On December 2, 1763, exactly 250 years ago today, the Touro Synagogue was formally dedicated. The oldest synagogue in the US, located in Newport, Rhode Island, has since earned a beloved spot in Jewish history: its congregation was the recipient of George Washington’s famous “to bigotry no sanction” letter, and still stands today as a symbol of religious tolerance.
When the synagogue was built in 1763, the Jewish community in the whole of the northeast had few options for communal prayer. The decision was made to construct a temple to serve a small but devout population in the area, a building that would be named after Cantor Isaac Touro, spiritual leader of the city.
The first Jewish residents in the region were mainly Sephardic of Spanish and Portuguese descent. Fifteen Jewish families arriving before 1658 are noted as the original founders of the community, which would grow into a thriving population.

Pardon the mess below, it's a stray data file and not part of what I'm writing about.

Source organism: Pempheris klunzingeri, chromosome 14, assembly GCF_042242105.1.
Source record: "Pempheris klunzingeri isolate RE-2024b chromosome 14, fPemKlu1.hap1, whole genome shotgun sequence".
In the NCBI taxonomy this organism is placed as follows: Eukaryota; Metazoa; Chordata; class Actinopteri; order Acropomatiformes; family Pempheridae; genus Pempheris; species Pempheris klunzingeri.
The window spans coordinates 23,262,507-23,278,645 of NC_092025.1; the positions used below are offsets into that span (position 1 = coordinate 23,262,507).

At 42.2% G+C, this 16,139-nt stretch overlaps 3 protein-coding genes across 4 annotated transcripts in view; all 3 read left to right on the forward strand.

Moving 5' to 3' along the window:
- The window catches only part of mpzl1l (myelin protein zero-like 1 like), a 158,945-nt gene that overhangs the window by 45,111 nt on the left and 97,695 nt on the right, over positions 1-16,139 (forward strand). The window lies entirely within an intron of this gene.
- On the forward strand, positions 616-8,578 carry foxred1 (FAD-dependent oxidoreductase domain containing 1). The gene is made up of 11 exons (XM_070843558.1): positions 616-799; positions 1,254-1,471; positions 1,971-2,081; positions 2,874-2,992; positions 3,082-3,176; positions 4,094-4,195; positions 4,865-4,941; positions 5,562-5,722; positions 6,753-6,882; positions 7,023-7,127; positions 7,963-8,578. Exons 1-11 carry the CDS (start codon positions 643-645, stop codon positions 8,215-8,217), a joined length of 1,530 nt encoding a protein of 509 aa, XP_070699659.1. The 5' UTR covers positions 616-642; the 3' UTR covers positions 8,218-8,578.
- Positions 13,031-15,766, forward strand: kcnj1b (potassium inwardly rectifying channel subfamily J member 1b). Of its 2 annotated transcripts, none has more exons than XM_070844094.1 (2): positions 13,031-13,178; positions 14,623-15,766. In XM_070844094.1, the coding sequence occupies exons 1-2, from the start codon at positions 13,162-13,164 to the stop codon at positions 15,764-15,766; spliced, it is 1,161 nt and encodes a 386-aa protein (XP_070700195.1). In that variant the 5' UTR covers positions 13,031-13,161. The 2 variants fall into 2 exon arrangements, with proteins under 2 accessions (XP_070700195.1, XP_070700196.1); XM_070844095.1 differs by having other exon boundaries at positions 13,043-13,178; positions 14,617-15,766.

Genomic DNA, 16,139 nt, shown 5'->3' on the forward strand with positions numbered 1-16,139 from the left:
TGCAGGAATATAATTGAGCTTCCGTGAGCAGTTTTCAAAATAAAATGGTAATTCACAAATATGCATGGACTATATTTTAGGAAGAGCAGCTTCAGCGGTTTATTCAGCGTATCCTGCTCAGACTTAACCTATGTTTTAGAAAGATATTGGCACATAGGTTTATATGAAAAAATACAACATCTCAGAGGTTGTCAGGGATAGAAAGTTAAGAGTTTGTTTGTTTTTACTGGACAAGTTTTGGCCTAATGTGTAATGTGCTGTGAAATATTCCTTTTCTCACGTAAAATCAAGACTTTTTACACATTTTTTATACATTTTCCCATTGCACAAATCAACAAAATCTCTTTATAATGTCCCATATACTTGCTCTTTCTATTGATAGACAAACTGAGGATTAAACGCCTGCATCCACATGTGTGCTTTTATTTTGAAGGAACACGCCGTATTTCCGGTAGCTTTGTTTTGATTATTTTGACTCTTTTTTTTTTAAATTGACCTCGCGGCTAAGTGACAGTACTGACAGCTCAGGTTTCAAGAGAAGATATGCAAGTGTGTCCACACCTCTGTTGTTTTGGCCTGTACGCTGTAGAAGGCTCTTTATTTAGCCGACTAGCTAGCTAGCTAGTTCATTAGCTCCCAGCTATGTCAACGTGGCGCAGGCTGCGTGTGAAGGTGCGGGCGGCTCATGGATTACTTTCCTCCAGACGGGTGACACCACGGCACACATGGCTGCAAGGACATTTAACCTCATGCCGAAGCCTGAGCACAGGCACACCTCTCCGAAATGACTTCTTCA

The community expanded so quickly that it garnered President Washington’s notice. In 1790, just a year before the Bill of Rights was ratified, Washington wrote to the synagogue on religious freedom, saying in now-famous words, “The United States, which gives to bigotry no sanction, to persecution no assistance, requires only that they who live under its protection should demean themselves as good citizens… May the children of the Stock of Abraham, who dwell in this land, continue to merit and enjoy the good will of the other Inhabitants.”
Today, the letter is read aloud annually in a prestigious event that draws speakers like Supreme Court Justice Ruth Bader Ginsburg.
Another highlight at the Orthodox synagogue is a trap door in front of the bima, where tradition states escaped slaves passed through as part of the Underground Railroad.
The synagogue features a visitor’s center, which hosts thousands of tourists a year. The site is still a fully functioning worship hall for the Newport community, and remains a stalwart example of American Jewry from its earliest period.